An increasing number of employees find themselves working alone, whether this be in some far-off remote location, or simply staying back late at the office or the corner store. Often referred to as ‘lone workers’, a lack of proper protection and monitoring devices can see you neglecting your lone working force and putting these employees at risk.
2. Training, Training, Training
Hands up if you rolled your eyes, sighed, or slumped back in your chair when you read the words 'training'. We get it, it's not all that exciting, but the point still stands: effective on-the-job training, education, and experience is one of the best investments your business can make.
Remember, prevention is almost always better - and far cheaper - than finding a cure, which is why training is just so important. In fact, effective training is almost guaranteed to reduce the instances of risks, hazards, and risky employee behavior in the workplace...
So where do you start? The internet provides a limitless wealth of training resources at your fingertips, and for little cost, so make the most of it. With a little searching you'll find countless online resources that will assist you in training your employees in a variety of areas. You'll also provide them with a voice to express their safety concerns, and better equip them to identify hazards in the workplace.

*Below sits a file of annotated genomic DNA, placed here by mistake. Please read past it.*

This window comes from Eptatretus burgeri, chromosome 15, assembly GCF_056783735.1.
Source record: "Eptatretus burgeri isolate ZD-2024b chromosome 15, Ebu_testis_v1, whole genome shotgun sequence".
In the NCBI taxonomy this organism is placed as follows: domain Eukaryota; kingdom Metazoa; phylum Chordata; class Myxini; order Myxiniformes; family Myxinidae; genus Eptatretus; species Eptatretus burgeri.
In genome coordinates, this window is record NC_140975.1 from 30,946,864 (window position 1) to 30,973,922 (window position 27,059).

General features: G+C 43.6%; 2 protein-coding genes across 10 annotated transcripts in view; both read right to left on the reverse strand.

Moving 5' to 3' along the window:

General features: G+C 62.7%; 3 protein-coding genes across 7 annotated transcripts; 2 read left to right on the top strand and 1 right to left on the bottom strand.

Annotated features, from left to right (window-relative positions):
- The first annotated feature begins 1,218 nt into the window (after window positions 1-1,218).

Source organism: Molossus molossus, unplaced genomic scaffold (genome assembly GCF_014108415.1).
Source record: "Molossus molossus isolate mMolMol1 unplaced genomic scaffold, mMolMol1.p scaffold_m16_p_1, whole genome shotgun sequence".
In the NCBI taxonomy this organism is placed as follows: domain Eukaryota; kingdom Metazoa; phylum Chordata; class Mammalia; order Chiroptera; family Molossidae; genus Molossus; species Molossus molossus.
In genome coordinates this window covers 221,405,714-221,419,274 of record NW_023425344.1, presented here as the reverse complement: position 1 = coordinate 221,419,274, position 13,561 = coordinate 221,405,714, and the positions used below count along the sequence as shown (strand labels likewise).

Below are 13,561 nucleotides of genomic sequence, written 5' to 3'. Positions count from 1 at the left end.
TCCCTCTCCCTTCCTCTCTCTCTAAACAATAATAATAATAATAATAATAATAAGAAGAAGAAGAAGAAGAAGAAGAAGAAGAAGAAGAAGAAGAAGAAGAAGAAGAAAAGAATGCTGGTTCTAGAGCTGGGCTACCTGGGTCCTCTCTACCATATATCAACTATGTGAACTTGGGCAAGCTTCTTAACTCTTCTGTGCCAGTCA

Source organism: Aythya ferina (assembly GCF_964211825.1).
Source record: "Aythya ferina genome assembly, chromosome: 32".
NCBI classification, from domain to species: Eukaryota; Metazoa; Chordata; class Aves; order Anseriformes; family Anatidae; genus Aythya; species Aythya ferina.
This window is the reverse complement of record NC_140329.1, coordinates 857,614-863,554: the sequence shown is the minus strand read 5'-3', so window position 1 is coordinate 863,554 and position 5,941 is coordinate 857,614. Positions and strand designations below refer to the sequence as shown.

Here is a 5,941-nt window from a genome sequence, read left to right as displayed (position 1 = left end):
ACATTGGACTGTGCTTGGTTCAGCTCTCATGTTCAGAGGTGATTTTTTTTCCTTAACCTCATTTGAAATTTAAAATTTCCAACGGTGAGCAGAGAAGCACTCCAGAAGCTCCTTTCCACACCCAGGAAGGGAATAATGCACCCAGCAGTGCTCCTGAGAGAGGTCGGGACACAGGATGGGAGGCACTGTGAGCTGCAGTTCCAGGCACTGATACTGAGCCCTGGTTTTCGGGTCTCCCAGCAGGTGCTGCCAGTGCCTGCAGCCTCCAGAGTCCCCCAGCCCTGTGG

You’ll find PowerPoint and SlideShare presentations on workplace conduct. Checklists for construction sites and guides to fire safety. As well as ways to identify hazardous lone working environments. There’s no limits to what you’ll find online, you just need to start looking.
It’s worth noting that the world wide web will only get you so far. There will always be specific areas of operation where specialist training is required, but if you’re cost effective and efficient with the rest of your training processes, you’ll better be able to afford the kind of professional workplace safety training your business needs to maintain a safe working environment. It's a win / win situation all 'round!
3. Invest Wisely In Proper Safety Equipment & Devices
All of this information and training is great, but it’ll go to waste if you don’t put it into practice. Knowing the safety requirements, procedures, and emergency procedures of your workplace is great, but how are you actively working to prevent these situations from arising, or dealing with them when they do? With the proper safety equipment and devices you can do just this.
The easiest, and most effective way to do this is to undertake a job hazard analysis, which involves assessing the potential risks of your workplace, and then finding the most effective ways to prevent them, and deal with them if they do. These reviews will also bring you up to speed on the kinds of safety equipment, lone worker devices, and communication equipment you’ll need to research and purchase in order to address these concerns. Again, prevention is better than a cure. Thumbs up all 'round!